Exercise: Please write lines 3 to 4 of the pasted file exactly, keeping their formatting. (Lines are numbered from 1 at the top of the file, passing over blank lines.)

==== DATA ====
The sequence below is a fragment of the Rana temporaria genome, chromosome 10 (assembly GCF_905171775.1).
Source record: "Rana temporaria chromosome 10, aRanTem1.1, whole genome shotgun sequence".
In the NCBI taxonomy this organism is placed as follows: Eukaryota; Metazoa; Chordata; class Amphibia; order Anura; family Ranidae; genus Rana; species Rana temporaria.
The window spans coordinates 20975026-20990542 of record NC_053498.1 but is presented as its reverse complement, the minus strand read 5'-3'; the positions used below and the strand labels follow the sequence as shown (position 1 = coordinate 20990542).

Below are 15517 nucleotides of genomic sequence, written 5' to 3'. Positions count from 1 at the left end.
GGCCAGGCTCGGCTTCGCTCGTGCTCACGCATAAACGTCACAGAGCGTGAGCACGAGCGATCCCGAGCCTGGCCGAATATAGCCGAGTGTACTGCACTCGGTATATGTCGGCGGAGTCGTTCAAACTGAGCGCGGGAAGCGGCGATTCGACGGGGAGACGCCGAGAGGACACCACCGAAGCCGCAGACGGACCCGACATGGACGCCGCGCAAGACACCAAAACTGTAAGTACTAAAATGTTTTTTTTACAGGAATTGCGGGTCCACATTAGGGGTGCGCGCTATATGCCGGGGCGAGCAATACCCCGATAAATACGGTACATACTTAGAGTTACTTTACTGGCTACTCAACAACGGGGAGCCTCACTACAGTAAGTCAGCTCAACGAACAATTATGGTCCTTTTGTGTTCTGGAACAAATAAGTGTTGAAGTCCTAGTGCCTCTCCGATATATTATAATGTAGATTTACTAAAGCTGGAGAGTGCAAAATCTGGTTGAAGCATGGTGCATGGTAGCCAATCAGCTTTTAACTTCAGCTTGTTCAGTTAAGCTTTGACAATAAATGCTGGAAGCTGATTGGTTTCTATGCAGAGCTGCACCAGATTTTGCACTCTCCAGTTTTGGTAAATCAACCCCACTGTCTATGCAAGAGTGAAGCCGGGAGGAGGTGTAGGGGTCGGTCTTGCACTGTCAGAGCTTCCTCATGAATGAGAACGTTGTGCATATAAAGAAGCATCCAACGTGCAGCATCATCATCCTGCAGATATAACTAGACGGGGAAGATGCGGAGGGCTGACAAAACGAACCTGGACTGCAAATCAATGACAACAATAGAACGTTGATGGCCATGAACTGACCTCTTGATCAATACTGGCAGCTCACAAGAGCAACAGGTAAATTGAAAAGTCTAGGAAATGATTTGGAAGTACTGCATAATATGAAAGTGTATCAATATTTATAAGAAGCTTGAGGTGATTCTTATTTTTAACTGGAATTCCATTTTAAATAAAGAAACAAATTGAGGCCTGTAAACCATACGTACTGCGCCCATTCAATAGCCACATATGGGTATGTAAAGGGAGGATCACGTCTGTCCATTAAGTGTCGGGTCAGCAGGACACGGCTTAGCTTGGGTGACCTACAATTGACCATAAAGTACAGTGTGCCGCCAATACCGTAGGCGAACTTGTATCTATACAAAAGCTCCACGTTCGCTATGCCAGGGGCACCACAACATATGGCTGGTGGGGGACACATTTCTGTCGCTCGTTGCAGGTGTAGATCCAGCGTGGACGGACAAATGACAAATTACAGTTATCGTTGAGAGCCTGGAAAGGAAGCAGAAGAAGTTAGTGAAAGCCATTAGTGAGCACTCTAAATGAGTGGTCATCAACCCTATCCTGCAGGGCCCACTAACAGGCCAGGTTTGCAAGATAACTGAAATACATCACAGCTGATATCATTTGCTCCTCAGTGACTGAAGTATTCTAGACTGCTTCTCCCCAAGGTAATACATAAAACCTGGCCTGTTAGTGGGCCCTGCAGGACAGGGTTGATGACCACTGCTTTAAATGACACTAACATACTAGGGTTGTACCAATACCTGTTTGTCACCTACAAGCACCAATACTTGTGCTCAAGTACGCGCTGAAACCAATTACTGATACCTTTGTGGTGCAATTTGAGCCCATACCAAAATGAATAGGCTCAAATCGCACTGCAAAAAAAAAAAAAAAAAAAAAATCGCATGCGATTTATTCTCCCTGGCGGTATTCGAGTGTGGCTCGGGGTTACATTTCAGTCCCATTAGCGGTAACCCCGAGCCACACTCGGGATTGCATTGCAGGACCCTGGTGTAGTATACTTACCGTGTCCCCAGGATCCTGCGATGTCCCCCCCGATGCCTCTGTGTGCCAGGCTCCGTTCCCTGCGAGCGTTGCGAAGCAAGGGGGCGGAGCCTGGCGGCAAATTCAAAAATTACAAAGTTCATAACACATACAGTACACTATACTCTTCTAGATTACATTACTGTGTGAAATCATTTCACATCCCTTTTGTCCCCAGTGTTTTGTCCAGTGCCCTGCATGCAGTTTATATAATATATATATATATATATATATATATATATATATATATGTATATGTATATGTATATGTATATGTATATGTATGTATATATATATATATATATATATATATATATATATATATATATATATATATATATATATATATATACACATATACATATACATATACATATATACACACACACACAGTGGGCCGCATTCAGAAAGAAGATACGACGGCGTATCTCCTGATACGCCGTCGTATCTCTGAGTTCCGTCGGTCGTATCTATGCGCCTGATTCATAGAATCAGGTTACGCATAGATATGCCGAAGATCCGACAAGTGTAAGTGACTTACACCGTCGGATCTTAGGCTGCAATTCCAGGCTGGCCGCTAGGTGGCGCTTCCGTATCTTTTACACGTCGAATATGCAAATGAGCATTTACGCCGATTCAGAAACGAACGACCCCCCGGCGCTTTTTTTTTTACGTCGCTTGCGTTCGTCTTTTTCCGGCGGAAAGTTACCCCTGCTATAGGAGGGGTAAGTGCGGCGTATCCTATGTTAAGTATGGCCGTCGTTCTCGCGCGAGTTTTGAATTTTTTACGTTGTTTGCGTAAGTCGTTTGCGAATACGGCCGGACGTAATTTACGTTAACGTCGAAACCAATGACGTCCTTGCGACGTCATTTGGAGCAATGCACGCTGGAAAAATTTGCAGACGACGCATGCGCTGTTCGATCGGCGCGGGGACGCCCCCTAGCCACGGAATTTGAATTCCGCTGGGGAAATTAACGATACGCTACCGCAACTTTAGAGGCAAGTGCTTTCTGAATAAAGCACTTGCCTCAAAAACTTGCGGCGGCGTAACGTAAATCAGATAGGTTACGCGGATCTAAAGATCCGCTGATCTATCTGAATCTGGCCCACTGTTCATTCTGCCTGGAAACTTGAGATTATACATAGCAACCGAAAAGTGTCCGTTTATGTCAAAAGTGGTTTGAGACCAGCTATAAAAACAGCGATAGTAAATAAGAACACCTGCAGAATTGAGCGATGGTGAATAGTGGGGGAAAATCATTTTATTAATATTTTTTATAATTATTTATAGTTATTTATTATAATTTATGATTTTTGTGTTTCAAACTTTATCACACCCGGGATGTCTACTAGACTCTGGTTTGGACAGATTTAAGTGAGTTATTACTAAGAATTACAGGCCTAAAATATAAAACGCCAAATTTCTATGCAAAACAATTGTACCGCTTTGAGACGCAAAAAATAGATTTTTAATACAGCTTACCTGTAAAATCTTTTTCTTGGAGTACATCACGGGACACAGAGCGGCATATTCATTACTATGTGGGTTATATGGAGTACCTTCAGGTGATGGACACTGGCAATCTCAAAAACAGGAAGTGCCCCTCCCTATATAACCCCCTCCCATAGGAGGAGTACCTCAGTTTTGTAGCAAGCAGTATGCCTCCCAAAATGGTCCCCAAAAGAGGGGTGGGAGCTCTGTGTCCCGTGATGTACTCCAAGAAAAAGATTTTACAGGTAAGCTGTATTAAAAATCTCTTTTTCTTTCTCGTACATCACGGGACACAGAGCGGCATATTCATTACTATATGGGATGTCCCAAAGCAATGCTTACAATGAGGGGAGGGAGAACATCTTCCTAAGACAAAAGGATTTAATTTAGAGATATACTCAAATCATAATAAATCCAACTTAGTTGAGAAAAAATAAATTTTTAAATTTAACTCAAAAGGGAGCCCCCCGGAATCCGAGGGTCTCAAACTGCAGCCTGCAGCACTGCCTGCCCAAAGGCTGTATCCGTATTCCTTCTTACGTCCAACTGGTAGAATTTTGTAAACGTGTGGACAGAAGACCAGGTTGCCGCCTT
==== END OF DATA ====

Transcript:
In the NCBI taxonomy this organism is placed as follows: Eukaryota; Metazoa; Chordata; class Amphibia; order Anura; family Ranidae; genus Rana; species Rana temporaria.
The window spans coordinates 20975026-20990542 of record NC_053498.1 but is presented as its reverse complement, the minus strand read 5'-3'; the positions used below and the strand labels follow the sequence as shown (position 1 = coordinate 20990542).